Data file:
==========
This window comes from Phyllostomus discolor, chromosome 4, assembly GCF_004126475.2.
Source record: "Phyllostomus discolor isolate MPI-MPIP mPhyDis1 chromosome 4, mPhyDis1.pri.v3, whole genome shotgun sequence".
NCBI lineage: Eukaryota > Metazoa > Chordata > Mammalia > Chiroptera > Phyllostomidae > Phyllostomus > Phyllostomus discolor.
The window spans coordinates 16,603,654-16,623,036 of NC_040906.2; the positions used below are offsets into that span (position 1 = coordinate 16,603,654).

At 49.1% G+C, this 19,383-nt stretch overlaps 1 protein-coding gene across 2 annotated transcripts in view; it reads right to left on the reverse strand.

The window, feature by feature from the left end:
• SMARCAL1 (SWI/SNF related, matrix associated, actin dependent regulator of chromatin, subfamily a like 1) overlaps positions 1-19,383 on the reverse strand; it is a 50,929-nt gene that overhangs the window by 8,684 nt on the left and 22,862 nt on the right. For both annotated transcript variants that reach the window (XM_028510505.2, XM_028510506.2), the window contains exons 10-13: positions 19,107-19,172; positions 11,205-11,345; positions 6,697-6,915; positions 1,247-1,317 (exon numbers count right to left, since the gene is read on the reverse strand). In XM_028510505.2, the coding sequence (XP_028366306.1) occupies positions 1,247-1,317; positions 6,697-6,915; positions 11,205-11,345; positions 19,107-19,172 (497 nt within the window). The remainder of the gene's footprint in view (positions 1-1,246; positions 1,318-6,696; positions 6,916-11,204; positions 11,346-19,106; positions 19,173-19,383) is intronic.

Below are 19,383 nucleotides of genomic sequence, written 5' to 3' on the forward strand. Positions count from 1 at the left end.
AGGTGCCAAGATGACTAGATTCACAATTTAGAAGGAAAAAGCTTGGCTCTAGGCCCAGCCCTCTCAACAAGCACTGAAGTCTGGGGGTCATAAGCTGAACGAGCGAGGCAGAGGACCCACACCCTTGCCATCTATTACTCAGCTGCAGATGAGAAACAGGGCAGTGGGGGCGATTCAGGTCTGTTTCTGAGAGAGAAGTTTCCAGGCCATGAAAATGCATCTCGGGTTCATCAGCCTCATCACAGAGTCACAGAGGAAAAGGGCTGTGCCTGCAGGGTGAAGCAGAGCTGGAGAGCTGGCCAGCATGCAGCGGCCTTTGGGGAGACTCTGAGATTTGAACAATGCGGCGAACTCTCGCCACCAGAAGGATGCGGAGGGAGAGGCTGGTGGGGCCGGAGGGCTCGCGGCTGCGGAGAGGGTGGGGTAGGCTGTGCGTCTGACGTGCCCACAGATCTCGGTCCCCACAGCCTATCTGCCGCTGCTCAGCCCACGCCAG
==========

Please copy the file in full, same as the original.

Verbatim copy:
This window comes from Phyllostomus discolor, chromosome 4, assembly GCF_004126475.2.
Source record: "Phyllostomus discolor isolate MPI-MPIP mPhyDis1 chromosome 4, mPhyDis1.pri.v3, whole genome shotgun sequence".
NCBI lineage: Eukaryota > Metazoa > Chordata > Mammalia > Chiroptera > Phyllostomidae > Phyllostomus > Phyllostomus discolor.
The window spans coordinates 16,603,654-16,623,036 of NC_040906.2; the positions used below are offsets into that span (position 1 = coordinate 16,603,654).

At 49.1% G+C, this 19,383-nt stretch overlaps 1 protein-coding gene across 2 annotated transcripts in view; it reads right to left on the reverse strand.

The window, feature by feature from the left end:
• SMARCAL1 (SWI/SNF related, matrix associated, actin dependent regulator of chromatin, subfamily a like 1) overlaps positions 1-19,383 on the reverse strand; it is a 50,929-nt gene that overhangs the window by 8,684 nt on the left and 22,862 nt on the right. For both annotated transcript variants that reach the window (XM_028510505.2, XM_028510506.2), the window contains exons 10-13: positions 19,107-19,172; positions 11,205-11,345; positions 6,697-6,915; positions 1,247-1,317 (exon numbers count right to left, since the gene is read on the reverse strand). In XM_028510505.2, the coding sequence (XP_028366306.1) occupies positions 1,247-1,317; positions 6,697-6,915; positions 11,205-11,345; positions 19,107-19,172 (497 nt within the window). The remainder of the gene's footprint in view (positions 1-1,246; positions 1,318-6,696; positions 6,916-11,204; positions 11,346-19,106; positions 19,173-19,383) is intronic.

Below are 19,383 nucleotides of genomic sequence, written 5' to 3' on the forward strand. Positions count from 1 at the left end.
AGGTGCCAAGATGACTAGATTCACAATTTAGAAGGAAAAAGCTTGGCTCTAGGCCCAGCCCTCTCAACAAGCACTGAAGTCTGGGGGTCATAAGCTGAACGAGCGAGGCAGAGGACCCACACCCTTGCCATCTATTACTCAGCTGCAGATGAGAAACAGGGCAGTGGGGGCGATTCAGGTCTGTTTCTGAGAGAGAAGTTTCCAGGCCATGAAAATGCATCTCGGGTTCATCAGCCTCATCACAGAGTCACAGAGGAAAAGGGCTGTGCCTGCAGGGTGAAGCAGAGCTGGAGAGCTGGCCAGCATGCAGCGGCCTTTGGGGAGACTCTGAGATTTGAACAATGCGGCGAACTCTCGCCACCAGAAGGATGCGGAGGGAGAGGCTGGTGGGGCCGGAGGGCTCGCGGCTGCGGAGAGGGTGGGGTAGGCTGTGCGTCTGACGTGCCCACAGATCTCGGTCCCCACAGCCTATCTGCCGCTGCTCAGCCCACGCCAG